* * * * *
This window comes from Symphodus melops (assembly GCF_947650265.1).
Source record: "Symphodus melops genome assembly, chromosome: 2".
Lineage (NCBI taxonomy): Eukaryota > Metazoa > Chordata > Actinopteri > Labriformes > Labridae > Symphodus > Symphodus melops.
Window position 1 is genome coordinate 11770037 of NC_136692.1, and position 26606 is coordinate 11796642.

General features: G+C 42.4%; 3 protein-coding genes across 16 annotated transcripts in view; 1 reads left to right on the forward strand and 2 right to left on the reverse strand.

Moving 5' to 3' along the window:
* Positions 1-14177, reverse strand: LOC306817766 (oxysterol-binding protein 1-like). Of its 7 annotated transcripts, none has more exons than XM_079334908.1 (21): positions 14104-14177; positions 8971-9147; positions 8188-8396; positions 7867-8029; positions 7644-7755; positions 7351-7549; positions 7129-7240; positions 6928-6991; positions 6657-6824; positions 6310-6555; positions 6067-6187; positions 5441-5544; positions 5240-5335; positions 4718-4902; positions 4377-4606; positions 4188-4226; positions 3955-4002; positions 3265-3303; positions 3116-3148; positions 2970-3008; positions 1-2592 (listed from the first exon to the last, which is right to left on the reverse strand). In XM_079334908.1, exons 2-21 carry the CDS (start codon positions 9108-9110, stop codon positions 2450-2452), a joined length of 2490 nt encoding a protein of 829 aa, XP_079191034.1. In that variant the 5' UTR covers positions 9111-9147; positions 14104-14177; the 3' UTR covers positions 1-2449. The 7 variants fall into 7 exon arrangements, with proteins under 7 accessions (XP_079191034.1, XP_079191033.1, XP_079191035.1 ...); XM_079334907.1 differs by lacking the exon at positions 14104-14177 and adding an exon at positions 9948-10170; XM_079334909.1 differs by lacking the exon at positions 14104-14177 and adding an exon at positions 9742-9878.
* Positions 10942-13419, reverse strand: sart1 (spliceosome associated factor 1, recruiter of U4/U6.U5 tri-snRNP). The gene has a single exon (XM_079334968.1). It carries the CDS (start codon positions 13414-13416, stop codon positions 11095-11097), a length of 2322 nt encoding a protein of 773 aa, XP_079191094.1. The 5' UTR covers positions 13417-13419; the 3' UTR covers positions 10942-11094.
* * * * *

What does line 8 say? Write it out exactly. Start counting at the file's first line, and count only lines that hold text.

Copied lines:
* Positions 10942-13419, reverse strand: sart1 (spliceosome associated factor 1, recruiter of U4/U6.U5 tri-snRNP). The gene has a single exon (XM_079334968.1). It carries the CDS (start codon positions 13414-13416, stop codon positions 11095-11097), a length of 2322 nt encoding a protein of 773 aa, XP_079191094.1. The 5' UTR covers positions 13417-13419; the 3' UTR covers positions 10942-11094.